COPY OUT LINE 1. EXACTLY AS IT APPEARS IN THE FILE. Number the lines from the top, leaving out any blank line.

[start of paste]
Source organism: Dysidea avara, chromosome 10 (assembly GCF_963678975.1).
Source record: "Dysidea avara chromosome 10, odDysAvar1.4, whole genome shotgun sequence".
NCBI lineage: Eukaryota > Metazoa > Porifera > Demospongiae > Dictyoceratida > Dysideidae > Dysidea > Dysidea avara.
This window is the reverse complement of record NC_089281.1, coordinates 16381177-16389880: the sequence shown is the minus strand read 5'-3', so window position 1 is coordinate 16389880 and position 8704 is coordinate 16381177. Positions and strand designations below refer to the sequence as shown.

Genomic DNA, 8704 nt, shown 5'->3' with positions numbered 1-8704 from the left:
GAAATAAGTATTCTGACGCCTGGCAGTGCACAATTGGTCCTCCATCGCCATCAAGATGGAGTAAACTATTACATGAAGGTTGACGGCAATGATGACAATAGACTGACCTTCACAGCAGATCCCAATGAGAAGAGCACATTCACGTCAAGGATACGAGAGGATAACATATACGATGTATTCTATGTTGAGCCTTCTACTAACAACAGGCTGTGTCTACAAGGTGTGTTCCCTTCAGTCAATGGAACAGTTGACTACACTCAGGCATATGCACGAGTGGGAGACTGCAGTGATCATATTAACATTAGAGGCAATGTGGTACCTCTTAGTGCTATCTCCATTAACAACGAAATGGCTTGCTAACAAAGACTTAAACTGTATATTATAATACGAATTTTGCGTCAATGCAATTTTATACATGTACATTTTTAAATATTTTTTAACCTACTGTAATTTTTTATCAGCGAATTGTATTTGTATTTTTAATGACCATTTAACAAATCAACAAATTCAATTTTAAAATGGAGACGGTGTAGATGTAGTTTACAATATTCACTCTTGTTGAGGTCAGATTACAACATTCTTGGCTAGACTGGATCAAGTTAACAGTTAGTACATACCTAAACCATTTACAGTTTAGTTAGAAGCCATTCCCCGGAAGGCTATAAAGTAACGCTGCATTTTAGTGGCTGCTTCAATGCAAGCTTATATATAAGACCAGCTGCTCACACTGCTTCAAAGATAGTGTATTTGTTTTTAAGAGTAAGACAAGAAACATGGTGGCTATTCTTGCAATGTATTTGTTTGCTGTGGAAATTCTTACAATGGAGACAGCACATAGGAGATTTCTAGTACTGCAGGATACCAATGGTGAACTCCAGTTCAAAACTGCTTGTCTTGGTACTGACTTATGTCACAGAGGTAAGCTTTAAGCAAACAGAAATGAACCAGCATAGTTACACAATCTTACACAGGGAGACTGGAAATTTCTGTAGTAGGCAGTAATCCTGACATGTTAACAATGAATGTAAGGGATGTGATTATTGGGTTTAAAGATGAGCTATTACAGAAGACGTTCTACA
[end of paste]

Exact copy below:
Source organism: Dysidea avara, chromosome 10 (assembly GCF_963678975.1).